The Importance of Legal Proofreaders in Foreign Translations

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By Marcela Arbelaez Arango,

The highest calling of a translation agency is being asked to translate foreign-language legal documents. The highly refined and specialized use of terminology in the U.S. legal system requires that legal translations must be meticulous.  Given that most translators are not practicing attorneys, it could be considered malpractice for a translation agency not to use a trained lawyer to review the final work product to assure that all legal terms and concepts from the source language have been accurately rendered into modern legal parlance.

 Although many countries try to emulate the U.S. legal system, there is a wide range of substantive laws and variations in court procedure that make it challenging to convert the legal doctrines and rationales from a foreign-court document into modern-day legalese.

 Although Luxembourg may recognize derivative actions, the nuances of standing may be different than those under Delaware corporate law. Although Venezuela may recognize condominium ownership of real property, it may not use the word condominium. Even though France may recognize various types of home ownership that are similar to those under Florida law, they may not call it “JTWROS” or “tenants by the entireties.”

Enter the legal proofreader.

A trained legal proofreader, preferably one who is also an experienced lawyer in the target language, is imperative to ensure that legal terms of art are accurately conveyed to the attorneys, judges and jurors who will expect the style of writing to be concise, journalistic, internally consistent, logical, familiar-sounding and above all else accurate. Even slight differences in meaning can affect the outcome of the entire case.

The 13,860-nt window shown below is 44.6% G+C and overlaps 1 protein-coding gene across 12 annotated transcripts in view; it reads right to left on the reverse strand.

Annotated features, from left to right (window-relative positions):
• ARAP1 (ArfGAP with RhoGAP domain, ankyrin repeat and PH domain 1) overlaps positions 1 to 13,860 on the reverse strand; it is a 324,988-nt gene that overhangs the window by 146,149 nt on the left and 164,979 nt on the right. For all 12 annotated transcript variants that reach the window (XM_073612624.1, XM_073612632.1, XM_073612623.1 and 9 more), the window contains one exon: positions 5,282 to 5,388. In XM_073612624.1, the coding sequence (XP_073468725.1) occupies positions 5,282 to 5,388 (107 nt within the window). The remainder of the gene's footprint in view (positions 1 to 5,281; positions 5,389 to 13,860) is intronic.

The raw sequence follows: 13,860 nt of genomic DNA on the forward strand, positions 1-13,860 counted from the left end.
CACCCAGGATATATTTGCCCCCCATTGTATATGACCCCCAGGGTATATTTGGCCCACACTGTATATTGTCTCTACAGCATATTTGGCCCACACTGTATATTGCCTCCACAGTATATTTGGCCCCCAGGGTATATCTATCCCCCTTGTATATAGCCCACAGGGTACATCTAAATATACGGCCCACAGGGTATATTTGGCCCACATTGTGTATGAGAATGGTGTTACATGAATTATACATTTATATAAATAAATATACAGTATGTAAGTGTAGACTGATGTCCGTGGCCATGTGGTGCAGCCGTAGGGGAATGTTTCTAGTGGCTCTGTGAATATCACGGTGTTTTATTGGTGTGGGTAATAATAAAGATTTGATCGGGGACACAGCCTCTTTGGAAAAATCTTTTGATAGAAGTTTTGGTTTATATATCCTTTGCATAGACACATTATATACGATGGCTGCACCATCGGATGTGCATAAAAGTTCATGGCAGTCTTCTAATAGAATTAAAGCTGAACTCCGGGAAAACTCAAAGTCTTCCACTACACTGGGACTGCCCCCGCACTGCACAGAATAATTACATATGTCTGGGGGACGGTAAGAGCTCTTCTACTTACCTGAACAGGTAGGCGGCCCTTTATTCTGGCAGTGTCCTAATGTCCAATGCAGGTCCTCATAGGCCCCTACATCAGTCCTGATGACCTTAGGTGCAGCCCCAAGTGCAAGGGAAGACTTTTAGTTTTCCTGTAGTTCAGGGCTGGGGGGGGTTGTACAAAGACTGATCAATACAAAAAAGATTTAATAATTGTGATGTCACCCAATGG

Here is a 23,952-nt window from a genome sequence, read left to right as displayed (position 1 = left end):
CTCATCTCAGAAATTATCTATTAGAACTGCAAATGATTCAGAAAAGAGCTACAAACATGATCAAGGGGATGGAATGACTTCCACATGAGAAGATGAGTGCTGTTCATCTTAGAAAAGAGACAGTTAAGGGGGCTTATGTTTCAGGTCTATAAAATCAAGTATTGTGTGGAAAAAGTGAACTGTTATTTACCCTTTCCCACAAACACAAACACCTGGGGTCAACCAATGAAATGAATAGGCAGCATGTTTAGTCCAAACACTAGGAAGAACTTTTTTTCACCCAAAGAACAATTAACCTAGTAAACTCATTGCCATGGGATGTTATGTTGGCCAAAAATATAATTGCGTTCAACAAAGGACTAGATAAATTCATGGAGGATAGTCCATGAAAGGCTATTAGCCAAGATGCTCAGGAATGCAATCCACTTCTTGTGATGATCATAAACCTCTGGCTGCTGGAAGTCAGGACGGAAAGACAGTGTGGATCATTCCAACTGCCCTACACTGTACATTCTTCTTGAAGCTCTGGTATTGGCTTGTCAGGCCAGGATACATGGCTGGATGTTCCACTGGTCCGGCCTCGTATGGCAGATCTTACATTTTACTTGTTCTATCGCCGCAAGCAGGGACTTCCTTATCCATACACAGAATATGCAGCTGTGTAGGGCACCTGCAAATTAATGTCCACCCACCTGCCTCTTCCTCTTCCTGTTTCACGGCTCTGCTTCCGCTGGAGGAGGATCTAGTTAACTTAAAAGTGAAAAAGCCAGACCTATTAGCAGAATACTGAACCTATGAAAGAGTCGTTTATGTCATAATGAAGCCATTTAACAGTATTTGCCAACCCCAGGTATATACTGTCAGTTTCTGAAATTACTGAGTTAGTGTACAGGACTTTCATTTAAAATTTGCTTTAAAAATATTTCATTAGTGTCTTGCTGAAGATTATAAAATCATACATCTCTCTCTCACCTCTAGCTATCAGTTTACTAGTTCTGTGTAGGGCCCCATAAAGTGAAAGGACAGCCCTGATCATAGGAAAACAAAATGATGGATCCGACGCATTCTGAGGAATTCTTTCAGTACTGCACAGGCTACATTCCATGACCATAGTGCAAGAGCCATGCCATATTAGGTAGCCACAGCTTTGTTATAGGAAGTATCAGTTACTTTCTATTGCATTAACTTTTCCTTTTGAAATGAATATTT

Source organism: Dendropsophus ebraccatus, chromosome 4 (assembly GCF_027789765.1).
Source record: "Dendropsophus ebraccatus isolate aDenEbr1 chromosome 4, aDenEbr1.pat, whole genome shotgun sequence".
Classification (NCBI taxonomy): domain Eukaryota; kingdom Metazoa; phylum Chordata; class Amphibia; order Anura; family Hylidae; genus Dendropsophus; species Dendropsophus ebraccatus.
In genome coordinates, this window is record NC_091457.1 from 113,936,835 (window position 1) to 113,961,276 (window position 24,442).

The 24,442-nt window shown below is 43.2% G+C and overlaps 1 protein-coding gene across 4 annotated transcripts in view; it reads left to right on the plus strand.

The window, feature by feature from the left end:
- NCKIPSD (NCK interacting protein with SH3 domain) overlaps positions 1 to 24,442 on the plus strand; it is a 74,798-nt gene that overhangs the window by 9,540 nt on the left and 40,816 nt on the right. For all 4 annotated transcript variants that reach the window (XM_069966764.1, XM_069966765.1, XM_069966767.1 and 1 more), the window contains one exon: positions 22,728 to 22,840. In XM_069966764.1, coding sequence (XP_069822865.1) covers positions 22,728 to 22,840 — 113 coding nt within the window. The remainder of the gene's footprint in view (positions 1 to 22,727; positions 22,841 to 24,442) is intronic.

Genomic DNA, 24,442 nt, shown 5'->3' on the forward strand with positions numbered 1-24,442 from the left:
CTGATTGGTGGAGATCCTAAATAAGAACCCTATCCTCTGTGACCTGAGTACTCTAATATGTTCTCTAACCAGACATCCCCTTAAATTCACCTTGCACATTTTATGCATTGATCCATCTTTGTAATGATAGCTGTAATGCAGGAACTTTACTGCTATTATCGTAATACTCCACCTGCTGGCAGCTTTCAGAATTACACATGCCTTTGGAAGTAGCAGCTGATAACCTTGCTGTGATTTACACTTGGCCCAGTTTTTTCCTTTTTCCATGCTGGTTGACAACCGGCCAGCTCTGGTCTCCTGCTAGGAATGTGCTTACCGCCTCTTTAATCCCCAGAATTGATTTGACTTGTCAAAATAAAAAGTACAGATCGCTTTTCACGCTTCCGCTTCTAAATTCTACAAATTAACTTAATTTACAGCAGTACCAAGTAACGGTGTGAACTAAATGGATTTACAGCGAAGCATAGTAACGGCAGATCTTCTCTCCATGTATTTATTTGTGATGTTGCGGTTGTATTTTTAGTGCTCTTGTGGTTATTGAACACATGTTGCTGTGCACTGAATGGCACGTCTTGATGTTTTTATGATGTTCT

Agencies that are translating foreign-language legal document for use in U.S. legal proceedings are practically committing malpractice if they are not using proofreaders who are trained attorneys in the target language, preferably with experience in the particular legal field, to provide a fundamental last layer of defense and assure that nothing is lost in translation.

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 The proofreader’s job is not to correct the translation but to note possible misinterpretations, especially false cognates (words that sound similar in both languages but do not necessarily mean the same thing). In French, “avertissement’ may seem similar to advertisement. However, “un avertissement” is a warning or caution, from the verb “avertir,’ or warn. An advertisement is “une publicite,” “une reclame” or “un spot publicitaire.” In Spanish, for example, “una sentencia” does refer to a sentence in legal terms, as in a sentencing or handing down a sentence. When referring to a sentence as in language or grammar, it’s “la frase,” which could also be phrase, or “la oracion,” which means sentence or clause, and sometimes prayer.

 Law firms representing parties to a litigation proceeding are often confronted with boxes of foreign-language documents and gigabytes of electronically stored information. A professional translation agency, which uses modern software to conduct keyword searches in the source language and which maintains a glossary of the main foreign words, is critical to an economically efficient use of legal translation services. Otherwise, law firms wind up paying costly, time-consuming and unnecessary translations of irrelevant materials.

Marcela Arbelaez is CEO and Managing Partner of Lingua Franca Legal Solutions and Lingua Franca Translations (LF Translations). Ms. Arbeláez is voting member of ATA, member of South Florida District Export Council and Co-Chair of the Consular and Trade Committee at the Greater Miami Chamber of Commerce.